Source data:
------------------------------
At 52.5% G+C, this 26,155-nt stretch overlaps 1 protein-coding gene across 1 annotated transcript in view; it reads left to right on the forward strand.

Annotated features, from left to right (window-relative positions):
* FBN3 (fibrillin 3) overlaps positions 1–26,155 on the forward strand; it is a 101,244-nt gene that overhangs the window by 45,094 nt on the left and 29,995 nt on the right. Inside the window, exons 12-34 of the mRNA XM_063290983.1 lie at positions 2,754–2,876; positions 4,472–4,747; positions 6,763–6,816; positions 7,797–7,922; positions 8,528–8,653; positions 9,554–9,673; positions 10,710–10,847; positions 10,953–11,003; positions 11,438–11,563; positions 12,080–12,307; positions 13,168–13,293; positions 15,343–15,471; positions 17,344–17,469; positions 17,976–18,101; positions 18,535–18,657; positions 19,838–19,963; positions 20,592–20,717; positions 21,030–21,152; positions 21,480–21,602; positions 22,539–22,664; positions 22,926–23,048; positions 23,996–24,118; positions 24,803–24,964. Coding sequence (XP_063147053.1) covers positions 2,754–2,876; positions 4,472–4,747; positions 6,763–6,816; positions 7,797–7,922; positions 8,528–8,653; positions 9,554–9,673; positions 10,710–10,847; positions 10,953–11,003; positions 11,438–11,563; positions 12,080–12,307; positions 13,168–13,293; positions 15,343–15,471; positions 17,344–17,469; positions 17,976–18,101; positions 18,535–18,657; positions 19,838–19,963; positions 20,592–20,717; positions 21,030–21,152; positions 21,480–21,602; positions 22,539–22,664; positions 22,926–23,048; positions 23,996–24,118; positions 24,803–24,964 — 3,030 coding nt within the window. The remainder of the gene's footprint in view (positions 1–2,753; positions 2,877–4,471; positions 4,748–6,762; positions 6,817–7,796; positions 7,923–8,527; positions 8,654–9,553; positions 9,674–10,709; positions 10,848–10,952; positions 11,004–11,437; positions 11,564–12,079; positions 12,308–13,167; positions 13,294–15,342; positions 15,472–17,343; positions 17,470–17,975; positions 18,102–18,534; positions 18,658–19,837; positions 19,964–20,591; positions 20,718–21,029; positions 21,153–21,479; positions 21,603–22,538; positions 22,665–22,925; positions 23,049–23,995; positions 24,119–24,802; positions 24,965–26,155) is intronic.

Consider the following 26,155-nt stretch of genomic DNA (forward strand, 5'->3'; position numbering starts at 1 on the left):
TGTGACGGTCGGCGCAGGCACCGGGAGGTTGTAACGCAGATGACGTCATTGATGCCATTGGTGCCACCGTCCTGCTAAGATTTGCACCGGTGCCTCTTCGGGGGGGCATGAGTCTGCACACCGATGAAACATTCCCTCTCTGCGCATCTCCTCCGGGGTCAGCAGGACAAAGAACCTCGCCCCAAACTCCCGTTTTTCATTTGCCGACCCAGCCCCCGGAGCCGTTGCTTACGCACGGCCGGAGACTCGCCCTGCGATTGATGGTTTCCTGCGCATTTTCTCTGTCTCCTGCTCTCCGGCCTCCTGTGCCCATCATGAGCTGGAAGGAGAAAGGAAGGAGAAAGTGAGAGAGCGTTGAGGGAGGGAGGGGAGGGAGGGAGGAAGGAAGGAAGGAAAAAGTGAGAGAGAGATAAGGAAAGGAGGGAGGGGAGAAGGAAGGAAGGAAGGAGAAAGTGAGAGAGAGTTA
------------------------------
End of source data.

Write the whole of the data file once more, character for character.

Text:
At 52.5% G+C, this 26,155-nt stretch overlaps 1 protein-coding gene across 1 annotated transcript in view; it reads left to right on the forward strand.

Annotated features, from left to right (window-relative positions):
* FBN3 (fibrillin 3) overlaps positions 1–26,155 on the forward strand; it is a 101,244-nt gene that overhangs the window by 45,094 nt on the left and 29,995 nt on the right. Inside the window, exons 12-34 of the mRNA XM_063290983.1 lie at positions 2,754–2,876; positions 4,472–4,747; positions 6,763–6,816; positions 7,797–7,922; positions 8,528–8,653; positions 9,554–9,673; positions 10,710–10,847; positions 10,953–11,003; positions 11,438–11,563; positions 12,080–12,307; positions 13,168–13,293; positions 15,343–15,471; positions 17,344–17,469; positions 17,976–18,101; positions 18,535–18,657; positions 19,838–19,963; positions 20,592–20,717; positions 21,030–21,152; positions 21,480–21,602; positions 22,539–22,664; positions 22,926–23,048; positions 23,996–24,118; positions 24,803–24,964. Coding sequence (XP_063147053.1) covers positions 2,754–2,876; positions 4,472–4,747; positions 6,763–6,816; positions 7,797–7,922; positions 8,528–8,653; positions 9,554–9,673; positions 10,710–10,847; positions 10,953–11,003; positions 11,438–11,563; positions 12,080–12,307; positions 13,168–13,293; positions 15,343–15,471; positions 17,344–17,469; positions 17,976–18,101; positions 18,535–18,657; positions 19,838–19,963; positions 20,592–20,717; positions 21,030–21,152; positions 21,480–21,602; positions 22,539–22,664; positions 22,926–23,048; positions 23,996–24,118; positions 24,803–24,964 — 3,030 coding nt within the window. The remainder of the gene's footprint in view (positions 1–2,753; positions 2,877–4,471; positions 4,748–6,762; positions 6,817–7,796; positions 7,923–8,527; positions 8,654–9,553; positions 9,674–10,709; positions 10,848–10,952; positions 11,004–11,437; positions 11,564–12,079; positions 12,308–13,167; positions 13,294–15,342; positions 15,472–17,343; positions 17,470–17,975; positions 18,102–18,534; positions 18,658–19,837; positions 19,964–20,591; positions 20,718–21,029; positions 21,153–21,479; positions 21,603–22,538; positions 22,665–22,925; positions 23,049–23,995; positions 24,119–24,802; positions 24,965–26,155) is intronic.

Consider the following 26,155-nt stretch of genomic DNA (forward strand, 5'->3'; position numbering starts at 1 on the left):
TGTGACGGTCGGCGCAGGCACCGGGAGGTTGTAACGCAGATGACGTCATTGATGCCATTGGTGCCACCGTCCTGCTAAGATTTGCACCGGTGCCTCTTCGGGGGGGCATGAGTCTGCACACCGATGAAACATTCCCTCTCTGCGCATCTCCTCCGGGGTCAGCAGGACAAAGAACCTCGCCCCAAACTCCCGTTTTTCATTTGCCGACCCAGCCCCCGGAGCCGTTGCTTACGCACGGCCGGAGACTCGCCCTGCGATTGATGGTTTCCTGCGCATTTTCTCTGTCTCCTGCTCTCCGGCCTCCTGTGCCCATCATGAGCTGGAAGGAGAAAGGAAGGAGAAAGTGAGAGAGCGTTGAGGGAGGGAGGGGAGGGAGGGAGGAAGGAAGGAAGGAAAAAGTGAGAGAGAGATAAGGAAAGGAGGGAGGGGAGAAGGAAGGAAGGAAGGAGAAAGTGAGAGAGAGTTA